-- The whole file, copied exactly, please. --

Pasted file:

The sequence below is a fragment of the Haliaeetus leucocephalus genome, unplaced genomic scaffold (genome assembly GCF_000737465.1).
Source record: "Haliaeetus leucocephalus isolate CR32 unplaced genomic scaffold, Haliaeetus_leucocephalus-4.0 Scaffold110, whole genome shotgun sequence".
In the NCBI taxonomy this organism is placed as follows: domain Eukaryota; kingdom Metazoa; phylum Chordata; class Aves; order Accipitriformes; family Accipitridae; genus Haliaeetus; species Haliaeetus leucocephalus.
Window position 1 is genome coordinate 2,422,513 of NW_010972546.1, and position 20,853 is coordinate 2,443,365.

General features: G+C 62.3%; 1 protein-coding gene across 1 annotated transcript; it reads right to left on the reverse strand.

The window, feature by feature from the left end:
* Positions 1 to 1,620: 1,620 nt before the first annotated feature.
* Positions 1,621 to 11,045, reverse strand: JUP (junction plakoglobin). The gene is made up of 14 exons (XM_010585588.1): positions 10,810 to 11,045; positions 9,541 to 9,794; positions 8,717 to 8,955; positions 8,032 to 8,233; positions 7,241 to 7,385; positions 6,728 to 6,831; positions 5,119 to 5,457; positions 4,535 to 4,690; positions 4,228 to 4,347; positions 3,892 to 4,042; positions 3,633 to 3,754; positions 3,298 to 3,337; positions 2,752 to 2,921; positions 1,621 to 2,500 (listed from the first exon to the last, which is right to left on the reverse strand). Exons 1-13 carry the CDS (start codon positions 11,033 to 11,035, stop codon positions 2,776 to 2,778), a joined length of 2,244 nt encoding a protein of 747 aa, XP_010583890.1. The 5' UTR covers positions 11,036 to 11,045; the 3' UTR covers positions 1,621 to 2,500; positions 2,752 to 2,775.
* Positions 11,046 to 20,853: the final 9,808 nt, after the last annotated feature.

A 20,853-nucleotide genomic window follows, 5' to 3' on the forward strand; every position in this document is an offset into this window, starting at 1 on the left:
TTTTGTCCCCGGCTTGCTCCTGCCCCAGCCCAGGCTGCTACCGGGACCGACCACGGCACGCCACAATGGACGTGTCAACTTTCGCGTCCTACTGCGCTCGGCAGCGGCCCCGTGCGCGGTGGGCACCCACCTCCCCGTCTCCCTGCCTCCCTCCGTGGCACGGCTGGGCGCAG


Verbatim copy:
The sequence below is a fragment of the Haliaeetus leucocephalus genome, unplaced genomic scaffold (genome assembly GCF_000737465.1).
Source record: "Haliaeetus leucocephalus isolate CR32 unplaced genomic scaffold, Haliaeetus_leucocephalus-4.0 Scaffold110, whole genome shotgun sequence".
In the NCBI taxonomy this organism is placed as follows: domain Eukaryota; kingdom Metazoa; phylum Chordata; class Aves; order Accipitriformes; family Accipitridae; genus Haliaeetus; species Haliaeetus leucocephalus.
Window position 1 is genome coordinate 2,422,513 of NW_010972546.1, and position 20,853 is coordinate 2,443,365.

General features: G+C 62.3%; 1 protein-coding gene across 1 annotated transcript; it reads right to left on the reverse strand.

The window, feature by feature from the left end:
* Positions 1 to 1,620: 1,620 nt before the first annotated feature.
* Positions 1,621 to 11,045, reverse strand: JUP (junction plakoglobin). The gene is made up of 14 exons (XM_010585588.1): positions 10,810 to 11,045; positions 9,541 to 9,794; positions 8,717 to 8,955; positions 8,032 to 8,233; positions 7,241 to 7,385; positions 6,728 to 6,831; positions 5,119 to 5,457; positions 4,535 to 4,690; positions 4,228 to 4,347; positions 3,892 to 4,042; positions 3,633 to 3,754; positions 3,298 to 3,337; positions 2,752 to 2,921; positions 1,621 to 2,500 (listed from the first exon to the last, which is right to left on the reverse strand). Exons 1-13 carry the CDS (start codon positions 11,033 to 11,035, stop codon positions 2,776 to 2,778), a joined length of 2,244 nt encoding a protein of 747 aa, XP_010583890.1. The 5' UTR covers positions 11,036 to 11,045; the 3' UTR covers positions 1,621 to 2,500; positions 2,752 to 2,775.
* Positions 11,046 to 20,853: the final 9,808 nt, after the last annotated feature.

A 20,853-nucleotide genomic window follows, 5' to 3' on the forward strand; every position in this document is an offset into this window, starting at 1 on the left:
TTTTGTCCCCGGCTTGCTCCTGCCCCAGCCCAGGCTGCTACCGGGACCGACCACGGCACGCCACAATGGACGTGTCAACTTTCGCGTCCTACTGCGCTCGGCAGCGGCCCCGTGCGCGGTGGGCACCCACCTCCCCGTCTCCCTGCCTCCCTCCGTGGCACGGCTGGGCGCAG